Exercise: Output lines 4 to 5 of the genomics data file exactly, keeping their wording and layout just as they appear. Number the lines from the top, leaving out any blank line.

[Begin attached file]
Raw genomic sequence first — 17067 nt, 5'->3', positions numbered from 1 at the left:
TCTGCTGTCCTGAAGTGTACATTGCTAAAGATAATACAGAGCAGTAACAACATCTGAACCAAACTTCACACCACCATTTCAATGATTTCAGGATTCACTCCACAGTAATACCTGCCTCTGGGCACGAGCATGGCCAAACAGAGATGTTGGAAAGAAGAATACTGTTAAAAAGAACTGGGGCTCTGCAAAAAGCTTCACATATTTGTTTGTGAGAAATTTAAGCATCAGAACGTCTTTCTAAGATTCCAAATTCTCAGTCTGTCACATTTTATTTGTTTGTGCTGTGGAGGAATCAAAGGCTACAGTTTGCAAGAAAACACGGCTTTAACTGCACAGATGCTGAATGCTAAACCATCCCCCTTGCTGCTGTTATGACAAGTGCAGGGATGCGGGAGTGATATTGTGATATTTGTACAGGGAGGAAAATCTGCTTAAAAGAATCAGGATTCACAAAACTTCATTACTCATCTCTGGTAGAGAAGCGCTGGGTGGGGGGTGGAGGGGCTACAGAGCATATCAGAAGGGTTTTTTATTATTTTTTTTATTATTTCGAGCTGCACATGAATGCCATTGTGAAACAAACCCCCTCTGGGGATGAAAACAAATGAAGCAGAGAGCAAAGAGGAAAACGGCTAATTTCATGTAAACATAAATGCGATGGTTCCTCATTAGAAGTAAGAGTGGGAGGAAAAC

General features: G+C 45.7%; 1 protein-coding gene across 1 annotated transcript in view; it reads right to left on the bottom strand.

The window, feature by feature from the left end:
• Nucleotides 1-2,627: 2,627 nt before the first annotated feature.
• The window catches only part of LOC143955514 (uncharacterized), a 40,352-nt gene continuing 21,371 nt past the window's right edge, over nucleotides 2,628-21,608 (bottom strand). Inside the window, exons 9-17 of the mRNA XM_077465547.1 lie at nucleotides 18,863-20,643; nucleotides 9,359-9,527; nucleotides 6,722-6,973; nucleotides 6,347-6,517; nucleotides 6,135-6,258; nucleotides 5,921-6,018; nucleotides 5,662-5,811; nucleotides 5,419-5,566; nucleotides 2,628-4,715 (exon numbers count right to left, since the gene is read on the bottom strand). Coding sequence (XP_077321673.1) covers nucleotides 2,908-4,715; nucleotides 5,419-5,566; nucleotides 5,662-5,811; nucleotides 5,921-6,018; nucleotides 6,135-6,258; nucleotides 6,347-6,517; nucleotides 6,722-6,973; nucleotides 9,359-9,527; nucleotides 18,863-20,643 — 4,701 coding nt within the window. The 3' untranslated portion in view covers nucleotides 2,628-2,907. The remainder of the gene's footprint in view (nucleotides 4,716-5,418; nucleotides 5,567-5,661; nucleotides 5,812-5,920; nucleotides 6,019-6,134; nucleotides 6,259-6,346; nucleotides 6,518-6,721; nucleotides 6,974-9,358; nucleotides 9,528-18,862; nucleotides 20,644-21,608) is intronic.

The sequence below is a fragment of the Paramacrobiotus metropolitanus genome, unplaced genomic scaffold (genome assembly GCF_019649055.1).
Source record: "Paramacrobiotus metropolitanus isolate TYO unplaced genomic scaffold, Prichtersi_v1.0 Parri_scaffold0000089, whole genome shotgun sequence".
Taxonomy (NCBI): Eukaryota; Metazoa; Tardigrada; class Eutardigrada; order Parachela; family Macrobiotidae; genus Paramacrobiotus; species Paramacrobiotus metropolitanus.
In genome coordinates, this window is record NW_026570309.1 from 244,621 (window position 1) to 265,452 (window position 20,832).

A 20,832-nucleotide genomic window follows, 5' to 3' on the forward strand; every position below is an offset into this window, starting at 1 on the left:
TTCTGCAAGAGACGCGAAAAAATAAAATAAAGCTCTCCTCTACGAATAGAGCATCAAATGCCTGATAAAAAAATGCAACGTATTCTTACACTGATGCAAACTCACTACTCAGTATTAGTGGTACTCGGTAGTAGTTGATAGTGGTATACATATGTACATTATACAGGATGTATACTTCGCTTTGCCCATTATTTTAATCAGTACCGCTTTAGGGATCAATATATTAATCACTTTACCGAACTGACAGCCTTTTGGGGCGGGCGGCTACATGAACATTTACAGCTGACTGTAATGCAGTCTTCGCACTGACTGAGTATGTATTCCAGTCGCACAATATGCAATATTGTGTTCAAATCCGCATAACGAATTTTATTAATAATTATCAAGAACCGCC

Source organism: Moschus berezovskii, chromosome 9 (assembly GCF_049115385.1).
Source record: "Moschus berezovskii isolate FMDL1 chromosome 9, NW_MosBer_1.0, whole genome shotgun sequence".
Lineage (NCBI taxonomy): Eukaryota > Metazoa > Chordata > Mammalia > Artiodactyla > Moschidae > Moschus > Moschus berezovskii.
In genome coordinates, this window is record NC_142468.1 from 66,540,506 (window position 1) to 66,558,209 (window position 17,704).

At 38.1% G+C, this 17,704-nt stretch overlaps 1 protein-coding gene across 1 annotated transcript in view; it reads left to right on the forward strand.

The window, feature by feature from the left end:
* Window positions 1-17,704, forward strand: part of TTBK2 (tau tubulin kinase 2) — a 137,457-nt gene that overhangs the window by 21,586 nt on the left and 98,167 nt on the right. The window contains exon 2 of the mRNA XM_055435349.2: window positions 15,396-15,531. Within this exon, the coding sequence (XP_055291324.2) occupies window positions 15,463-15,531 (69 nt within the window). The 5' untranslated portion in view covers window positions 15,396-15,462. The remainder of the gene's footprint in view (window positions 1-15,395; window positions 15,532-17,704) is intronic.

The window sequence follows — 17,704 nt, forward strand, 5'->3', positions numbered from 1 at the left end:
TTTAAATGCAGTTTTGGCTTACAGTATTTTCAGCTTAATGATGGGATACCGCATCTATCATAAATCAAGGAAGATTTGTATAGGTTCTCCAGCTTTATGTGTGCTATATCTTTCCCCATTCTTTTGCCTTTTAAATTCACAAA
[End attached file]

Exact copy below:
The window, feature by feature from the left end:
• Nucleotides 1-2,627: 2,627 nt before the first annotated feature.